Aims of the study: This multicenter randomized placebo-controlled study aims to examine whether integrative intensive (> 10 hours/week for at least 3 weeks) language and communication therapy administered under routine clinical conditions translates into a statistically significant functional improvement of everyday communication in patients with chronic aphasia (i.e., aphasia persisting for 6 or more months after the stroke). A further aim is to examine whether therapy-induced improvements are still maintained over a period of six months. The study's results may lead to more targeted treatment regimens and thus to an enhancement of health-related quality of life in persons with chronic aphasia. The data will further provide evidence-based guidelines of best practice in the rehabilitation of persons with chronic aphasia. Methods: Fourteen in- and outpatient rehabilitation centres across Germany participate in the study. Via a digital randomization procedure, patients are allocated to one of two groups: an experimental group, starting as soon as feasible with treatment lasting 3 to 6 weeks, and a waiting list control group, whose therapy begins after a three-week delay. Both groups receive a combination of language systematic and communicative-pragmatic language therapy. Everyday language ability will be examined with a standardized outcome measure, and compared between groups at several points: immediately before as well as immediately after and 6 months after completion of (3-6 weeks) intensive language therapy. Statistical analyses: The primary analysis compares the changes in functional communication ability (as indicated by changes of pre- to post-therapy functional communication scores on the primary outcome measure, the ANELT) between the experimental and the waiting list control group in an intention-to-treat (ITT) design. To balance for unequal treatment durations across patient ("naturalistic treatment setting"), the critical pre- to post therapy interval is fixed at three weeks, with the option of extension of therapy (provided it is granted by the sickness fund) and re-test after termination of therapy. The long-term stability of potential treatment gains will be re-evaluated 6 months post therapy. Further exploratory analyses will examine therapy-induced changes in secondary outcome measures (see below) in the experimental compared to the waiting list control group. Considering that age, gender, time post stroke onset, aphasia type (fluent, non-fluent), aphasia severity (based on the Aachen Aphasia Test [AAT] profile score), the total hours of therapy provided, type of stroke (cortical strokes with or without subcortical involvement), the amount of therapy-concomitant self-administered language practice (e.g. computer-aided practice), and concurrent physio- and neuropsychological therapies might influence functional outcome, the above factors will be included in a multivariate analysis with variable selection. The amount of outpatient therapy provided after discharge from intensive treatment will be statistically controlled by covariate analyses. Finally, the investigators expect that therapy effects in the waiting list control group will be comparable to those of the experimental group. Thus, after initiation of therapy in the control group after a three-week delay, outcome data will be collected in analogy to the experimental group, and will serve to replicate potential effects of intensive language therapy under routine clinical conditions.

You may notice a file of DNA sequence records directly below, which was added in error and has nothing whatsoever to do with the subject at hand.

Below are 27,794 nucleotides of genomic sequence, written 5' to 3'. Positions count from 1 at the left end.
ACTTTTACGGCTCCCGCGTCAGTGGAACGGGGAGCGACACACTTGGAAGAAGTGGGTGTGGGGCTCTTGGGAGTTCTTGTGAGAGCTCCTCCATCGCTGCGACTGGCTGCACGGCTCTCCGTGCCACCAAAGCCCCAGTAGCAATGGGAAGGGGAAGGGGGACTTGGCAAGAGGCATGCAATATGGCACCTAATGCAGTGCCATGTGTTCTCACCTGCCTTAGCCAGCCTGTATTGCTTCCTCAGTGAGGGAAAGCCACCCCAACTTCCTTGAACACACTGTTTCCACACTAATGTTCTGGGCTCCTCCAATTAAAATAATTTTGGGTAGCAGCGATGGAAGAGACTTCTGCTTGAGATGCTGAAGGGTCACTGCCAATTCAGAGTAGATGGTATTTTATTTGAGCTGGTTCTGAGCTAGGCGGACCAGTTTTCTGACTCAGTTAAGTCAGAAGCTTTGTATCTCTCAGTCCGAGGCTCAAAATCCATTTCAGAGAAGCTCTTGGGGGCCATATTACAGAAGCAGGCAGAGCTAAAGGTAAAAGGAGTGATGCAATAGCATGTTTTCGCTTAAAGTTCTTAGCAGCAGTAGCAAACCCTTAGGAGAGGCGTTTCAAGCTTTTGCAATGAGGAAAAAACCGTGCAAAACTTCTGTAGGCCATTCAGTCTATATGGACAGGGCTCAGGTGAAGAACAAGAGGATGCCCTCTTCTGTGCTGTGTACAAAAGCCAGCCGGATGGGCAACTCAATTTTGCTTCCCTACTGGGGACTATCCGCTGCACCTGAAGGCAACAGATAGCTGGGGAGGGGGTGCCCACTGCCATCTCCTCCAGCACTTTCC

The gender criteria for eligibility was updated to "All."
The eligibility criteria were updated.
New